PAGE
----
- A new engineering report casts doubt on the structural integrity of the the border wall that Fisher Sand and Gravel built along the Rio Grande River in Mission, Texas, as well as Fisher's ability to correct deficiencies that will likely cause the wall to fail.
- Civil and environmental engineer Mark Tompkins found that the 18-foot-high bollard fence has caused significant erosion and will fail during a "high flow event," according to new documents filed in a lawsuit brought by the North American Butterfly Association (NABA) against Fisher; the nonprofit We Build the Wall, which is crowdfunding its construction; and the owner of the property. Tompkins, whose work was funded by NABA, also found that the plan Fisher formulated to maintain the wall is inadequate.
- A second firm, Millennium Engineering Group, filed its own report, noting erosion on the river side of the wall that could pose a future risk of deflection. It also found that the riverside concrete foundation of the wall, as well as pour strips, were poured without the use of formwork and that areas of erosion under the wall were up to 4 feet deep and 3 feet wide, which could impact the wall's stability.
The plaintiffs have amended their original complaint against Fisher and the other defendants to include the new information. The lawsuit takes aim against Fisher’s capabilities as a builder as well.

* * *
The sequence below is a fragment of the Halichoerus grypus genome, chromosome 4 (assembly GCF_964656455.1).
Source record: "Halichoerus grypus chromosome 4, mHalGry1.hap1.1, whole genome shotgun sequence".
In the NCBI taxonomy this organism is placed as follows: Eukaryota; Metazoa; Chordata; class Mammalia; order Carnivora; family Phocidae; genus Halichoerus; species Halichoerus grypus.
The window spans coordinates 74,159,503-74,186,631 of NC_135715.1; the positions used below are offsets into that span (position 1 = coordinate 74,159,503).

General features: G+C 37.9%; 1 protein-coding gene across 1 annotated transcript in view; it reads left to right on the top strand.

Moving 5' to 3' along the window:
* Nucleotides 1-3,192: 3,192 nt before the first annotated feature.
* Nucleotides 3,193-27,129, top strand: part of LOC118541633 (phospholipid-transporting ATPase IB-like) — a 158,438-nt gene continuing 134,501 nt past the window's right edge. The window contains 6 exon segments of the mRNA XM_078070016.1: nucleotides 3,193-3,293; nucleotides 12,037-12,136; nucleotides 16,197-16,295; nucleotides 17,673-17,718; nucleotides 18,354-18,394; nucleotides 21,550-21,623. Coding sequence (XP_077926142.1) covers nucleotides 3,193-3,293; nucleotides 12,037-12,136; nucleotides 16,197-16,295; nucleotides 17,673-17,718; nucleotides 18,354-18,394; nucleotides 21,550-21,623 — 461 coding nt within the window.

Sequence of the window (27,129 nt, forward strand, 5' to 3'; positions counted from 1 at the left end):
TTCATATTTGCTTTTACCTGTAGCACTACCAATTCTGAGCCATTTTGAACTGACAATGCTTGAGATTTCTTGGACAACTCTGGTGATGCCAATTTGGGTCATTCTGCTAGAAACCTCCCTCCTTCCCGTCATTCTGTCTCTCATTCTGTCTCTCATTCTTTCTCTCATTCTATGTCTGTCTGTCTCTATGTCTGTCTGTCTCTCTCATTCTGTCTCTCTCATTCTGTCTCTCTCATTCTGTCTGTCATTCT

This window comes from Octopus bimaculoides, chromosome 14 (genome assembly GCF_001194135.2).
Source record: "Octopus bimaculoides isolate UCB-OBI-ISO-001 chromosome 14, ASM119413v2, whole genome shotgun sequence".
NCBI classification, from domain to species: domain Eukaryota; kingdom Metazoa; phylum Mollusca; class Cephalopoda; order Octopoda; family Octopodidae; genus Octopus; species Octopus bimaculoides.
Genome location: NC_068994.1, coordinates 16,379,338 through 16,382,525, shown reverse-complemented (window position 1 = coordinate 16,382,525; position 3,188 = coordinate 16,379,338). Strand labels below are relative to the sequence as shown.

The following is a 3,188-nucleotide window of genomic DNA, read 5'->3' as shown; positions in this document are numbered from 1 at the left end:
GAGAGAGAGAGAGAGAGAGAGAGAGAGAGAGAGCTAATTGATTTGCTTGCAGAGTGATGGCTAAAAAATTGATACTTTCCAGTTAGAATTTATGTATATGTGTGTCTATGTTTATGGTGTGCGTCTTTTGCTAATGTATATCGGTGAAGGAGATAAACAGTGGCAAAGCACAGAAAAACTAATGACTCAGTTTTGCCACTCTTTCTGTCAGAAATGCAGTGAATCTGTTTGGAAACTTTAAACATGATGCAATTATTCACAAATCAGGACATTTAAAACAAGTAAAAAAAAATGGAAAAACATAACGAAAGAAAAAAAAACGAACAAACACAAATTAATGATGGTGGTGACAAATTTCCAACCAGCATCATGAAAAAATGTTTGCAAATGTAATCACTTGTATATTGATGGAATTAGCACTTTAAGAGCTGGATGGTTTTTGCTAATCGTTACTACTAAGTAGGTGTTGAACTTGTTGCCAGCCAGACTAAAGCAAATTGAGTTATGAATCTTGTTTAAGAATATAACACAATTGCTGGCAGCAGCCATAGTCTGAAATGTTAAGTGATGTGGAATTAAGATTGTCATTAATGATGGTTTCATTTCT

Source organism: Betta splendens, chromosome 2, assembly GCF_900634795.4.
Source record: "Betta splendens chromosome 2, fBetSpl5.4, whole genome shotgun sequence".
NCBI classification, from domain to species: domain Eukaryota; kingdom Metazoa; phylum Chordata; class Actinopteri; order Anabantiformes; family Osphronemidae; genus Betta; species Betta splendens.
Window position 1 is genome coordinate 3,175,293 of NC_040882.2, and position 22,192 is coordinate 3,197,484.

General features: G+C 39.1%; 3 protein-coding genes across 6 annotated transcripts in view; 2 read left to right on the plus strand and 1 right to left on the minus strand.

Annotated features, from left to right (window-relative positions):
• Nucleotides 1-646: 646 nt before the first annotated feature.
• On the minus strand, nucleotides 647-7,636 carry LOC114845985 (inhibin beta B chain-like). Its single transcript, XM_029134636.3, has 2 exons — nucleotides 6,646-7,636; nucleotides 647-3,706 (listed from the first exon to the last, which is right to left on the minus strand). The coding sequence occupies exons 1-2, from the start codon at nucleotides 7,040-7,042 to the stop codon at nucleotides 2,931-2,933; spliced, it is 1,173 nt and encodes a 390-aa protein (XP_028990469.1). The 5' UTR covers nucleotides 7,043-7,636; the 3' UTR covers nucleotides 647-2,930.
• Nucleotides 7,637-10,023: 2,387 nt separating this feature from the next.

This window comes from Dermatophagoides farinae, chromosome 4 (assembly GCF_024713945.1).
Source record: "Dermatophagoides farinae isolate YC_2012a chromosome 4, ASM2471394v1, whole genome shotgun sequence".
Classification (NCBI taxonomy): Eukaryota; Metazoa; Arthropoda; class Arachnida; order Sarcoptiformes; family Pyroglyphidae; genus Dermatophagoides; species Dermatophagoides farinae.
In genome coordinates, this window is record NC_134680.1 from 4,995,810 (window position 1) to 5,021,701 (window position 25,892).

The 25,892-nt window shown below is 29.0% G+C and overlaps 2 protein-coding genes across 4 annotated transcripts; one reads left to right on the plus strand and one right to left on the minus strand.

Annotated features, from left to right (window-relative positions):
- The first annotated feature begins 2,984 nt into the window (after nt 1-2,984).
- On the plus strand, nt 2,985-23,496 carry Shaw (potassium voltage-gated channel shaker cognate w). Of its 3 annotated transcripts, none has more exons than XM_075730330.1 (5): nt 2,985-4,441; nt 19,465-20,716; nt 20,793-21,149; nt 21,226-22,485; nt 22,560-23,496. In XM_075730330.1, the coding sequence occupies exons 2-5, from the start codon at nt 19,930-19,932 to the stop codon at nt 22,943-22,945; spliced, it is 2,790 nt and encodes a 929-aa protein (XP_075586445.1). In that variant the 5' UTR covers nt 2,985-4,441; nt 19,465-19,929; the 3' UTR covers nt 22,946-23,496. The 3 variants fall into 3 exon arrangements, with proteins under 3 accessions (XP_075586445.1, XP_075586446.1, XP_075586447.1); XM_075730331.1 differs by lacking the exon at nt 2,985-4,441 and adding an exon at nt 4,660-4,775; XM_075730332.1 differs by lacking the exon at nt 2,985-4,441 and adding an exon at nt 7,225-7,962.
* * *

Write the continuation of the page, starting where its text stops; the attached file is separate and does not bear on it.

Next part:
"Builder Defendants claim that they can single-handedly build a border wall faster than the government and at a fraction of the price," it reads. "They fail to mention that they can build it faster and cheaper because they do not (1) get approvals for their plans, (2) comply with any laws regarding construction or (3) conduct any studies to ensure that they will not cause more harm than good."
Construction Dive reached out to Fisher for comment about the reports, but the company had not responded by press time.
Tompkins' report found Fisher’s plan to maintain the wall is “haphazard and unprofessional” and demonstrates a “complete lack of understanding of professional standards for safe and effective construction and maintenance of infrastructure in large, dynamic floodways like the Rio Grande."
The erosion and ultimate failure of the wall will cause damage to surrounding land, including that of the NABA's adjacent National Butterfly Center, it added.
Fisher has long touted its wall capabilities and offered to build 234 miles of border and levee walls through the Rio Grande Valley for $1.4 billion. For almost $3 billion more, the company said it could also build paved roads and include border security technology and a warranty.
The wall that is the focal point of NABA's lawsuit was crowd-funded and paid for by We Build the Wall. The organization's founder, Brian Kolfage, was indicted last month along with President Trump's former advisor Stephen K. Bannon and other individuals associated with the group on charges that they used hundreds of thousands of dollars they raised for border wall construction on lavish personal spending.
The U.S. Army Corps of Engineers in May awarded Fisher a $1.3 billion contract for the construction of 42 miles of border wall in Arizona. Construction Dive reached out to the Army Corps Southern Pacific Border District’s public affairs office as to whether the engineers' reports will affect that contract but has not yet received a response.